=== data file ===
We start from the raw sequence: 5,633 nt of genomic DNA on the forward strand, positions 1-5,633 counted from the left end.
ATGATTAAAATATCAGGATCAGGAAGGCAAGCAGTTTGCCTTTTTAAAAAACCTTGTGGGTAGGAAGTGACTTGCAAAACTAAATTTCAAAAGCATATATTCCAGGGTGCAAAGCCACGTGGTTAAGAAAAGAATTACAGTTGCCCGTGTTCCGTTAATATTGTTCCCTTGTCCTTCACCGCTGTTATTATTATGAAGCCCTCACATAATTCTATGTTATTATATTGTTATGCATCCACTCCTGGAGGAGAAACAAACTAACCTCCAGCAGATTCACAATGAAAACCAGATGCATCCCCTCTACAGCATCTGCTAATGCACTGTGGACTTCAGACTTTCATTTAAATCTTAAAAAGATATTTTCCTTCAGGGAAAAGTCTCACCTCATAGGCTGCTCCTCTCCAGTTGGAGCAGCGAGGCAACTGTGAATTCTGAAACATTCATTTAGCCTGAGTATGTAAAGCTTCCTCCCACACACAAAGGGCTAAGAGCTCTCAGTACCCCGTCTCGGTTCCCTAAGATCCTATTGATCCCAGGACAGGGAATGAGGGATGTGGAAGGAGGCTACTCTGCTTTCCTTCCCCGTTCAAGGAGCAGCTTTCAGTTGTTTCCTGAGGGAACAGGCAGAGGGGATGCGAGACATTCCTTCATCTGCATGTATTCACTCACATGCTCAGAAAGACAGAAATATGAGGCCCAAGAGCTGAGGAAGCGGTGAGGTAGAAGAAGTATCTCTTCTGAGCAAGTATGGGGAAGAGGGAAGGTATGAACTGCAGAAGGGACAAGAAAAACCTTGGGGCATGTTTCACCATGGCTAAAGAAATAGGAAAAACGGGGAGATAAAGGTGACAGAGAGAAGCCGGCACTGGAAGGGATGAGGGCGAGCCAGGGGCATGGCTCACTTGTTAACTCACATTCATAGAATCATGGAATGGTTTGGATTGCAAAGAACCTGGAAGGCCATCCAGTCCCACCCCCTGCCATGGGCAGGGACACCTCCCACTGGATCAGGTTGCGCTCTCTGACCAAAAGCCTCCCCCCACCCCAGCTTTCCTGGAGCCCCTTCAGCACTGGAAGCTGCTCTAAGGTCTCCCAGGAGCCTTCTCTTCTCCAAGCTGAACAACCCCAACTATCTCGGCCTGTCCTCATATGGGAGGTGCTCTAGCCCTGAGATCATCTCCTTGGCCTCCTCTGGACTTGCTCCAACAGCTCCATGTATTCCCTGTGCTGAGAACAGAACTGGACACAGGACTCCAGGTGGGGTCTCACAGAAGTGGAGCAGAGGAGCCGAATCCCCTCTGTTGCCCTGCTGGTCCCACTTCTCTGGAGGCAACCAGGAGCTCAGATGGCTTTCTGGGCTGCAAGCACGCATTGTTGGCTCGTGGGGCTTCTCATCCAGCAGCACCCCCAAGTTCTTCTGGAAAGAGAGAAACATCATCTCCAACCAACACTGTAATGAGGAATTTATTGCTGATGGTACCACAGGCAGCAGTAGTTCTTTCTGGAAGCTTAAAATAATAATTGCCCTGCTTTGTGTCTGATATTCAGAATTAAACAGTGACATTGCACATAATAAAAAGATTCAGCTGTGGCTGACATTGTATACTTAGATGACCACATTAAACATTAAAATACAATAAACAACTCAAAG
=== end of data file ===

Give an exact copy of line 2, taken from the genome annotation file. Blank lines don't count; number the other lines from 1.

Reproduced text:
ATGATTAAAATATCAGGATCAGGAAGGCAAGCAGTTTGCCTTTTTAAAAAACCTTGTGGGTAGGAAGTGACTTGCAAAACTAAATTTCAAAAGCATATATTCCAGGGTGCAAAGCCACGTGGTTAAGAAAAGAATTACAGTTGCCCGTGTTCCGTTAATATTGTTCCCTTGTCCTTCACCGCTGTTATTATTATGAAGCCCTCACATAATTCTATGTTATTATATTGTTATGCATCCACTCCTGGAGGAGAAACAAACTAACCTCCAGCAGATTCACAATGAAAACCAGATGCATCCCCTCTACAGCATCTGCTAATGCACTGTGGACTTCAGACTTTCATTTAAATCTTAAAAAGATATTTTCCTTCAGGGAAAAGTCTCACCTCATAGGCTGCTCCTCTCCAGTTGGAGCAGCGAGGCAACTGTGAATTCTGAAACATTCATTTAGCCTGAGTATGTAAAGCTTCCTCCCACACACAAAGGGCTAAGAGCTCTCAGTACCCCGTCTCGGTTCCCTAAGATCCTATTGATCCCAGGACAGGGAATGAGGGATGTGGAAGGAGGCTACTCTGCTTTCCTTCCCCGTTCAAGGAGCAGCTTTCAGTTGTTTCCTGAGGGAACAGGCAGAGGGGATGCGAGACATTCCTTCATCTGCATGTATTCACTCACATGCTCAGAAAGACAGAAATATGAGGCCCAAGAGCTGAGGAAGCGGTGAGGTAGAAGAAGTATCTCTTCTGAGCAAGTATGGGGAAGAGGGAAGGTATGAACTGCAGAAGGGACAAGAAAAACCTTGGGGCATGTTTCACCATGGCTAAAGAAATAGGAAAAACGGGGAGATAAAGGTGACAGAGAGAAGCCGGCACTGGAAGGGATGAGGGCGAGCCAGGGGCATGGCTCACTTGTTAACTCACATTCATAGAATCATGGAATGGTTTGGATTGCAAAGAACCTGGAAGGCCATCCAGTCCCACCCCCTGCCATGGGCAGGGACACCTCCCACTGGATCAGGTTGCGCTCTCTGACCAAAAGCCTCCCCCCACCCCAGCTTTCCTGGAGCCCCTTCAGCACTGGAAGCTGCTCTAAGGTCTCCCAGGAGCCTTCTCTTCTCCAAGCTGAACAACCCCAACTATCTCGGCCTGTCCTCATATGGGAGGTGCTCTAGCCCTGAGATCATCTCCTTGGCCTCCTCTGGACTTGCTCCAACAGCTCCATGTATTCCCTGTGCTGAGAACAGAACTGGACACAGGACTCCAGGTGGGGTCTCACAGAAGTGGAGCAGAGGAGCCGAATCCCCTCTGTTGCCCTGCTGGTCCCACTTCTCTGGAGGCAACCAGGAGCTCAGATGGCTTTCTGGGCTGCAAGCACGCATTGTTGGCTCGTGGGGCTTCTCATCCAGCAGCACCCCCAAGTTCTTCTGGAAAGAGAGAAACATCATCTCCAACCAACACTGTAATGAGGAATTTATTGCTGATGGTACCACAGGCAGCAGTAGTTCTTTCTGGAAGCTTAAAATAATAATTGCCCTGCTTTGTGTCTGATATTCAGAATTAAACAGTGACATTGCACATAATAAAAAGATTCAGCTGTGGCTGACATTGTATACTTAGATGACCACATTAAACATTAAAATACAATAAACAACTCAAAG